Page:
These cases of heritage usually are the ones excluded from what Laurajane Smith calls Authorised Heritage Discourse(AHD) (L. Smith, 2006). In many of the cases that Smith considers to fall outside of AHD, heritage lies largely in the oral realm and lacks the very prominent material elements that a national heritage would usually exhibit (monuments, architecture etc.). The intangible nature of non-authorized heritage, together with its usual exclusion from master narratives, renders it a heritage unmapped and underrepresented (L. Smith, 2006). One could easily assume that these types of heritage do not have a specific bond with place and space. This however is far from the truth. The example of Aboriginal heritage in Australia, rightfully influential in heritage studies, can



serve as proof (Byrne & Nugent, 2004; L. Smith, 2006). In general, it is not helpful to consider intangible heritage as something completely separated from the material world. The practices that we consider as intangible heritage are embedded in the relationships of their practitioners with objects and places (Harrison, 2013). In this research, I will use the psychogeographic toolbox mentioned above to bring to the surface exactly this anchoring of an unofficial heritage in space.

I will develop my methodology in the case study of Amsterdam’s squatters’ movement. To be sure, the movement is not a thing of the past; Amsterdam still houses various squats and even more aspiring squatters. In the very autumn that this research started, the movement had become again relevant, in the midst of a housing crisis. I mention this because it would be mistaken to consider the movement solely as a historical reality that has left nothing but a heritage to be researched (see also Owens, 2009, 267-270). I find it interesting that I apply participatory methods in a case study which was by itself based on participation, in a heritage created by the participation of people in a social movement.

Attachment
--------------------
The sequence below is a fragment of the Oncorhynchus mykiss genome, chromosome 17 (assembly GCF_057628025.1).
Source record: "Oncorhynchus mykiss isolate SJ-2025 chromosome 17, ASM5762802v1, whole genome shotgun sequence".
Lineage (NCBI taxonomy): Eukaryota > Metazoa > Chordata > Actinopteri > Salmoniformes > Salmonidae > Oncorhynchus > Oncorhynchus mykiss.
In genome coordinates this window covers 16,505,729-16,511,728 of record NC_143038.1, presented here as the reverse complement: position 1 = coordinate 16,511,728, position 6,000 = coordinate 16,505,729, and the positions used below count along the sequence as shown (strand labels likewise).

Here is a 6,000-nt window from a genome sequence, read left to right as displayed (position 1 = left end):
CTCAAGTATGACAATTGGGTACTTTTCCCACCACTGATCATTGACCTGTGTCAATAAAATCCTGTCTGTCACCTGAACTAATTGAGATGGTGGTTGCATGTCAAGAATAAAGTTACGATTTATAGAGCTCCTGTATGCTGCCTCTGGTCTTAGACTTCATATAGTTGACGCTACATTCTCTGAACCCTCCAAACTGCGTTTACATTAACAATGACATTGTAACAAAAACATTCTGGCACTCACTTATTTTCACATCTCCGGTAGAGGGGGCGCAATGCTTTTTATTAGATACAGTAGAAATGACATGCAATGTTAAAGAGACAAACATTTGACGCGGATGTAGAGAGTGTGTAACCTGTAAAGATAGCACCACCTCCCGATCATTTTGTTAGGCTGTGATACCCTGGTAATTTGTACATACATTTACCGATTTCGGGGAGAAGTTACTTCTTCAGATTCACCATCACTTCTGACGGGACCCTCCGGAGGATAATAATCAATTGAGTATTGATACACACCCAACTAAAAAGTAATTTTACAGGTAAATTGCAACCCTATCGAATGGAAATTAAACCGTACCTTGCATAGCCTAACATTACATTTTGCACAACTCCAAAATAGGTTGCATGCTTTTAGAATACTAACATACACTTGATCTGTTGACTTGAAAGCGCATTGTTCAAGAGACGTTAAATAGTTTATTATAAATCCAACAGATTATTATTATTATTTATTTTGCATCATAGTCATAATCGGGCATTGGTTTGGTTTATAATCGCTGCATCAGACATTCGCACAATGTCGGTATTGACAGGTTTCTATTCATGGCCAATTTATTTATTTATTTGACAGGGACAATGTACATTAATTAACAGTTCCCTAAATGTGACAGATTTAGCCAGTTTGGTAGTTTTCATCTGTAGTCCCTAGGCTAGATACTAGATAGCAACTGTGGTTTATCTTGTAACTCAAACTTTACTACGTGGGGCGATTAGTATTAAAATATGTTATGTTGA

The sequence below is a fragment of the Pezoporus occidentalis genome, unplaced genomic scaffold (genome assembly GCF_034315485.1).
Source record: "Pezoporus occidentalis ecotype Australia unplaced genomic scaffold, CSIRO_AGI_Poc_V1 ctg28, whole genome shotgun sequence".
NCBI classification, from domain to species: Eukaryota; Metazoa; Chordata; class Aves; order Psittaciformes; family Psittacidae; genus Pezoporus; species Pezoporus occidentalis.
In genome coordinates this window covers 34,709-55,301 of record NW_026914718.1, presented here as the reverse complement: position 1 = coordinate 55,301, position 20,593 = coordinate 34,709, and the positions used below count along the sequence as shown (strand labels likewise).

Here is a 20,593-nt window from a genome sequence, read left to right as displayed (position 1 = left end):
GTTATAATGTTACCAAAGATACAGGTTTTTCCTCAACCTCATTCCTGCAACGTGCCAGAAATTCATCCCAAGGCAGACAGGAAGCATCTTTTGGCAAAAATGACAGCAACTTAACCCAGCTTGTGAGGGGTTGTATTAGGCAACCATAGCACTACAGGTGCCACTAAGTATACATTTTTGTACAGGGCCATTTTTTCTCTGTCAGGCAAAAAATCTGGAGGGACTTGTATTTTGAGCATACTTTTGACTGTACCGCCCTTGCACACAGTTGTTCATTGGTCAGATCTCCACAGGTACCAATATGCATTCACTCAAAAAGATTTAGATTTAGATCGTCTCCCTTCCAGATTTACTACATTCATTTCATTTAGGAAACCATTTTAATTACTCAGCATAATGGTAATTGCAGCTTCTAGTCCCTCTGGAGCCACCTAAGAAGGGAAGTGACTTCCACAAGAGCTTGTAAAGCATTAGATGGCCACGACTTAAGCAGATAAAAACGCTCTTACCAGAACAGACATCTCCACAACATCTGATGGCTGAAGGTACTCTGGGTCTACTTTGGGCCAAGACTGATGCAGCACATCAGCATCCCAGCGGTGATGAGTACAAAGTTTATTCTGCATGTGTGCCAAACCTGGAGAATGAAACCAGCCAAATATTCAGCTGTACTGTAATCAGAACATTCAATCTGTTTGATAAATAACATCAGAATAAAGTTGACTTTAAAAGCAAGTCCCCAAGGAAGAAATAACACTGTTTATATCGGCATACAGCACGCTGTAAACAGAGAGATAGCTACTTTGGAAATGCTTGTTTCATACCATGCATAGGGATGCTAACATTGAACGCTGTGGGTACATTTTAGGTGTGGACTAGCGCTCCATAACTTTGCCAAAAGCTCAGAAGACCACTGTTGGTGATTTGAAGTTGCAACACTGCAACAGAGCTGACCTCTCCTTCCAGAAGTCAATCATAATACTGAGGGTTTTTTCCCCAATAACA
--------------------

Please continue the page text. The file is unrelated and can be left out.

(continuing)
The squatters’ movement in Amsterdam - and the Netherlands in general - has an important historical depth (starting from the 60s and with roots back to the interbellum) (Duivenvoorden, 2012[2000]), as well as a significant impact in Dutch society. Its size was once quite impressive: in 1981, Amsterdam housed more than 206 squatted buildings, while in a period of thirty years from the sixties to the nineties 45.000 to 70,000 people had been involved in squatting in the city (Duivenvoorden, 2012 [2000]; van der Steen et al., 2014). The movement occasionally resulted in violent confrontations with police, like the famous coronation riots in 1980 or the Vondelstraat riots (Duivenvoorden, 2012 [2000]). Squatting by itself is in most places of the world an act opposing the law of the state; however, that was not exactly the case in the Netherlands until 2010 (Gemert et al., 2012). While the act of breaking into an empty building to squat was illegal, staying in it was not (Owens, 2009). This legal advantage meant that the movement, in sharp contrast with squatting movements in other regions of the world (van der Steen et al., 2014), could be an option for the masses (Duivenvoorden, 2012 [2000]). After the eighties, the legal situation around squatting changed negatively for the squatters (Kadir, 2014). More and more buildings faced evictions (Squatting Europe Kollective, n.d.). This procedure reduced significantly the material imprint of the movement in the city.